During the nineteenth and early twentieth centuries, rural counties throughout the nation operated “poor farms.” Here indigent citizens received lodging in exchange for work that provided their sustenance. Pendleton County acquired a 281-acre tract in the 1880s and built the large, frame house to shelter its poor a decade or two later. One of the few known survivors of its type in the state, the building stands close to the road and is easily seen. Stylistically, it relates to the American Foursquare, but it is far more expansive than individual residences of the time. Two and one-half stories tall, it has a main section and a side wing, both with broad hipped roofs accommodating large hip-roofed dormer windows. A one-story front porch extends across both sections.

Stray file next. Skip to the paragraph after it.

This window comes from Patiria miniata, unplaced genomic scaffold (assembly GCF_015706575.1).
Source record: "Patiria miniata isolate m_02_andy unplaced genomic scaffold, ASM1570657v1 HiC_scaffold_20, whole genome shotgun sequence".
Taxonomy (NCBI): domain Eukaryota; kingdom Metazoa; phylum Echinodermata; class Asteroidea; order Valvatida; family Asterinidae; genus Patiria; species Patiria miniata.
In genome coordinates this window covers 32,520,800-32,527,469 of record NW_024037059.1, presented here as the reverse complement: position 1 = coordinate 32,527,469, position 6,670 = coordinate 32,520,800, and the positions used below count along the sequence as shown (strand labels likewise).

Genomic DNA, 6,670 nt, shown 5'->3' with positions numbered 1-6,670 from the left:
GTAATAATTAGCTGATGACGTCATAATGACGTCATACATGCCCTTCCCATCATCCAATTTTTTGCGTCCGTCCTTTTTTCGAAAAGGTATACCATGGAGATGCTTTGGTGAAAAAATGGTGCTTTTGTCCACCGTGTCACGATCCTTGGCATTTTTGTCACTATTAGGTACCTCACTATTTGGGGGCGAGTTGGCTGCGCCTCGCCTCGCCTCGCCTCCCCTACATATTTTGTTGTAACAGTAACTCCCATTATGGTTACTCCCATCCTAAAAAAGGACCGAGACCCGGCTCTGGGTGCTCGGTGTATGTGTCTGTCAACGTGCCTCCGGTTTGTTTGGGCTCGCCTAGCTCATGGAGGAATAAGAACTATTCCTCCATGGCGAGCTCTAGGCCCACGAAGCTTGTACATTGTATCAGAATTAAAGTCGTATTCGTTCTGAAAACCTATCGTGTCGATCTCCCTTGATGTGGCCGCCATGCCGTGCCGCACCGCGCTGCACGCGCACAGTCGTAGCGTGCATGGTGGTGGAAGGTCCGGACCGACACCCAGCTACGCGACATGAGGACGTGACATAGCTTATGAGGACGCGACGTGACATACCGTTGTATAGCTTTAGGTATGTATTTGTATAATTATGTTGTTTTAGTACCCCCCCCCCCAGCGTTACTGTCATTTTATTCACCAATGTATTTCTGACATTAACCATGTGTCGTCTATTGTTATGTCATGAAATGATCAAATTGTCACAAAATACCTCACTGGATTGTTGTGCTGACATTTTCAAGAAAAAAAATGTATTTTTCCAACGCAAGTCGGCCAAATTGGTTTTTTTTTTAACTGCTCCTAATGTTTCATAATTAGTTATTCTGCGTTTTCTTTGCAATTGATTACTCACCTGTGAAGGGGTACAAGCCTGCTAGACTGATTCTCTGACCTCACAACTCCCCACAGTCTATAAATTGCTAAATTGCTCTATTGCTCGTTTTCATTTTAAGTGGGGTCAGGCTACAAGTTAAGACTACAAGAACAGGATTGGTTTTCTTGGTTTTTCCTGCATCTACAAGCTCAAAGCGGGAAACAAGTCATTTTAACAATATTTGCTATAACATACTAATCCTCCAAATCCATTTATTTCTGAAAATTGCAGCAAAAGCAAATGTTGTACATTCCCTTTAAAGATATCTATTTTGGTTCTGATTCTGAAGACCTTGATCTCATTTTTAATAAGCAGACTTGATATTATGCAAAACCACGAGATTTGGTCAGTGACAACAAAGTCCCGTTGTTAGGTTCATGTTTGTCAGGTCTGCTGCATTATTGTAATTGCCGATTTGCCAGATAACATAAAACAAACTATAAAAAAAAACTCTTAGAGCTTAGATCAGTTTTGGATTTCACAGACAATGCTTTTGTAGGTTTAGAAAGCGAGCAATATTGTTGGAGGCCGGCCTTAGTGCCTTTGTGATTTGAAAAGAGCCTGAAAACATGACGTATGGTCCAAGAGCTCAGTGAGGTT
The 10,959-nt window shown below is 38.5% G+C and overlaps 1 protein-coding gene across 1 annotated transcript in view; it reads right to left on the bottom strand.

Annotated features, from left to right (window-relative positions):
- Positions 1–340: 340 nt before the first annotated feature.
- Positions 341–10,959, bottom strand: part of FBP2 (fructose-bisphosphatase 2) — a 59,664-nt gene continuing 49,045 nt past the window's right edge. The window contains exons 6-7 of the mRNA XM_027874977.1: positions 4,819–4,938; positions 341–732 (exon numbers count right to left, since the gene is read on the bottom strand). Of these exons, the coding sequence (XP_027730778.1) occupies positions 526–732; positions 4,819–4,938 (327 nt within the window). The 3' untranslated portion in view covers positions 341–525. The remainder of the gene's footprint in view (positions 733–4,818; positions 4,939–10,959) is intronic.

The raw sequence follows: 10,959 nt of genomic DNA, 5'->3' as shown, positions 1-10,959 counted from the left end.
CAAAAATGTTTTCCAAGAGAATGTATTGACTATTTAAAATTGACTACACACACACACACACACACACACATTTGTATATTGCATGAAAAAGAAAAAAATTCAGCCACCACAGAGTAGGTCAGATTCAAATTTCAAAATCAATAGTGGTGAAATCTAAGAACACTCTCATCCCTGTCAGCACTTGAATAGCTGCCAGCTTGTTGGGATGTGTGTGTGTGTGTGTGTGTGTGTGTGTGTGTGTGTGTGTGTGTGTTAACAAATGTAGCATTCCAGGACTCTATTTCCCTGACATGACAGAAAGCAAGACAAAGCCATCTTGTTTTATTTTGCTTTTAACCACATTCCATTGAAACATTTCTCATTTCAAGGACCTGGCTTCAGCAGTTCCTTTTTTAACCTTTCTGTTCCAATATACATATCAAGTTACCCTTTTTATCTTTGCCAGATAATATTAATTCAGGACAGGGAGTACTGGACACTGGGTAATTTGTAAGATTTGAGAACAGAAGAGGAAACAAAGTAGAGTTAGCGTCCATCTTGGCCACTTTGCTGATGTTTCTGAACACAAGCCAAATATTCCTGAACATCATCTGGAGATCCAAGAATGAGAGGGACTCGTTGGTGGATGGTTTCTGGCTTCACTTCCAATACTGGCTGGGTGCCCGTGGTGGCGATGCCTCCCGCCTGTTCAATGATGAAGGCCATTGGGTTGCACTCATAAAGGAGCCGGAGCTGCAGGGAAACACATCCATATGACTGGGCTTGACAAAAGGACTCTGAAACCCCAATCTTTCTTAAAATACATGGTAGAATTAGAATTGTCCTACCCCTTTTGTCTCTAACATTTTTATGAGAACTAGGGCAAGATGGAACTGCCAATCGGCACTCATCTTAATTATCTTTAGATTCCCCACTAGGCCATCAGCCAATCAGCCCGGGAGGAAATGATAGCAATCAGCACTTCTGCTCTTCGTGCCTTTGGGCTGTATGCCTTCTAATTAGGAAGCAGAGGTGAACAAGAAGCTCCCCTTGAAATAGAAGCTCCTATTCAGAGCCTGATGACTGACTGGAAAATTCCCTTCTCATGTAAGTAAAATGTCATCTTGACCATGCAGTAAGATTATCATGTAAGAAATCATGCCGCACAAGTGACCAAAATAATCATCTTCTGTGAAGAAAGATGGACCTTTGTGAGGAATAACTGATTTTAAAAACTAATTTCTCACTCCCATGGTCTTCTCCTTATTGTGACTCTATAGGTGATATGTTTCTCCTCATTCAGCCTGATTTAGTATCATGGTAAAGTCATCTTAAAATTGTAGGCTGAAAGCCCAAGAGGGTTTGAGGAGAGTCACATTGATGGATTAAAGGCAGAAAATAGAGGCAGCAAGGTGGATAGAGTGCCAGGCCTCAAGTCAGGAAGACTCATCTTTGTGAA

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Pendleton County Poor Farm
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